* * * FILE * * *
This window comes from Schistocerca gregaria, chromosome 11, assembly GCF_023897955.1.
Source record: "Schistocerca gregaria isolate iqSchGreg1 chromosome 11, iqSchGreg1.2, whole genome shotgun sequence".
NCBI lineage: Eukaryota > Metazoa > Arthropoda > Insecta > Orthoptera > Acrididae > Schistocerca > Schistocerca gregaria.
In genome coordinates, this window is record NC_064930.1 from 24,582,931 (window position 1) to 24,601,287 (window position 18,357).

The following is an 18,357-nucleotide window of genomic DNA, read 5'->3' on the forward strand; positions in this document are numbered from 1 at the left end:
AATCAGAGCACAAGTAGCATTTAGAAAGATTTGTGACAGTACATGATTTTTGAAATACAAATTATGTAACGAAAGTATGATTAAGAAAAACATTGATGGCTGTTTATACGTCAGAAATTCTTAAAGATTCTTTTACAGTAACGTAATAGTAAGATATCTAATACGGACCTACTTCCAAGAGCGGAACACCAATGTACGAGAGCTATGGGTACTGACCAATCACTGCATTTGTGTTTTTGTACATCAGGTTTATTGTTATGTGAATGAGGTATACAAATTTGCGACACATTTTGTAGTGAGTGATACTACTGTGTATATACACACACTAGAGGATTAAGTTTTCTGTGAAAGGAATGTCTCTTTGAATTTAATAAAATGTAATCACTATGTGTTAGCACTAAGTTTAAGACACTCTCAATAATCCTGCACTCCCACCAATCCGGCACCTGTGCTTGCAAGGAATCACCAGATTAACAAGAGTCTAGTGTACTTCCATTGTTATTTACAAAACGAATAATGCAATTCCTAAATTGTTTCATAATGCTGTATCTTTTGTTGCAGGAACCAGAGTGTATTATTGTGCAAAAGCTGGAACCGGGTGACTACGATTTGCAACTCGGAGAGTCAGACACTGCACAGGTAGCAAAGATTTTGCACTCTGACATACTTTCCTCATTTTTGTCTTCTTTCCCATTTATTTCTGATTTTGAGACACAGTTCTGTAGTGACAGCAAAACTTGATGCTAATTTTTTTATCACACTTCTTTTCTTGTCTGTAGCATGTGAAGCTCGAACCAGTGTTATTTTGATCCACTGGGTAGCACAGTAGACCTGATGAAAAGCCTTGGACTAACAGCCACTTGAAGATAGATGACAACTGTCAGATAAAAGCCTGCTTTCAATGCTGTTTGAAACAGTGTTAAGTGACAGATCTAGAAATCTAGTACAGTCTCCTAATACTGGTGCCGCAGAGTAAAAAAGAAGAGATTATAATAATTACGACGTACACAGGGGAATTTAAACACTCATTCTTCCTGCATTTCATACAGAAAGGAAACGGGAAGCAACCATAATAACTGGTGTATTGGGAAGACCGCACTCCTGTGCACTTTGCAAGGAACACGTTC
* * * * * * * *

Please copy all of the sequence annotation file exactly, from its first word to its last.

This window comes from Schistocerca gregaria, chromosome 11, assembly GCF_023897955.1.
Source record: "Schistocerca gregaria isolate iqSchGreg1 chromosome 11, iqSchGreg1.2, whole genome shotgun sequence".
NCBI lineage: Eukaryota > Metazoa > Arthropoda > Insecta > Orthoptera > Acrididae > Schistocerca > Schistocerca gregaria.
In genome coordinates, this window is record NC_064930.1 from 24,582,931 (window position 1) to 24,601,287 (window position 18,357).

The following is an 18,357-nucleotide window of genomic DNA, read 5'->3' on the forward strand; positions in this document are numbered from 1 at the left end:
AATCAGAGCACAAGTAGCATTTAGAAAGATTTGTGACAGTACATGATTTTTGAAATACAAATTATGTAACGAAAGTATGATTAAGAAAAACATTGATGGCTGTTTATACGTCAGAAATTCTTAAAGATTCTTTTACAGTAACGTAATAGTAAGATATCTAATACGGACCTACTTCCAAGAGCGGAACACCAATGTACGAGAGCTATGGGTACTGACCAATCACTGCATTTGTGTTTTTGTACATCAGGTTTATTGTTATGTGAATGAGGTATACAAATTTGCGACACATTTTGTAGTGAGTGATACTACTGTGTATATACACACACTAGAGGATTAAGTTTTCTGTGAAAGGAATGTCTCTTTGAATTTAATAAAATGTAATCACTATGTGTTAGCACTAAGTTTAAGACACTCTCAATAATCCTGCACTCCCACCAATCCGGCACCTGTGCTTGCAAGGAATCACCAGATTAACAAGAGTCTAGTGTACTTCCATTGTTATTTACAAAACGAATAATGCAATTCCTAAATTGTTTCATAATGCTGTATCTTTTGTTGCAGGAACCAGAGTGTATTATTGTGCAAAAGCTGGAACCGGGTGACTACGATTTGCAACTCGGAGAGTCAGACACTGCACAGGTAGCAAAGATTTTGCACTCTGACATACTTTCCTCATTTTTGTCTTCTTTCCCATTTATTTCTGATTTTGAGACACAGTTCTGTAGTGACAGCAAAACTTGATGCTAATTTTTTTATCACACTTCTTTTCTTGTCTGTAGCATGTGAAGCTCGAACCAGTGTTATTTTGATCCACTGGGTAGCACAGTAGACCTGATGAAAAGCCTTGGACTAACAGCCACTTGAAGATAGATGACAACTGTCAGATAAAAGCCTGCTTTCAATGCTGTTTGAAACAGTGTTAAGTGACAGATCTAGAAATCTAGTACAGTCTCCTAATACTGGTGCCGCAGAGTAAAAAAGAAGAGATTATAATAATTACGACGTACACAGGGGAATTTAAACACTCATTCTTCCTGCATTTCATACAGAAAGGAAACGGGAAGCAACCATAATAACTGGTGTATTGGGAAGACCGCACTCCTGTGCACTTTGCAAGGAACACGTTC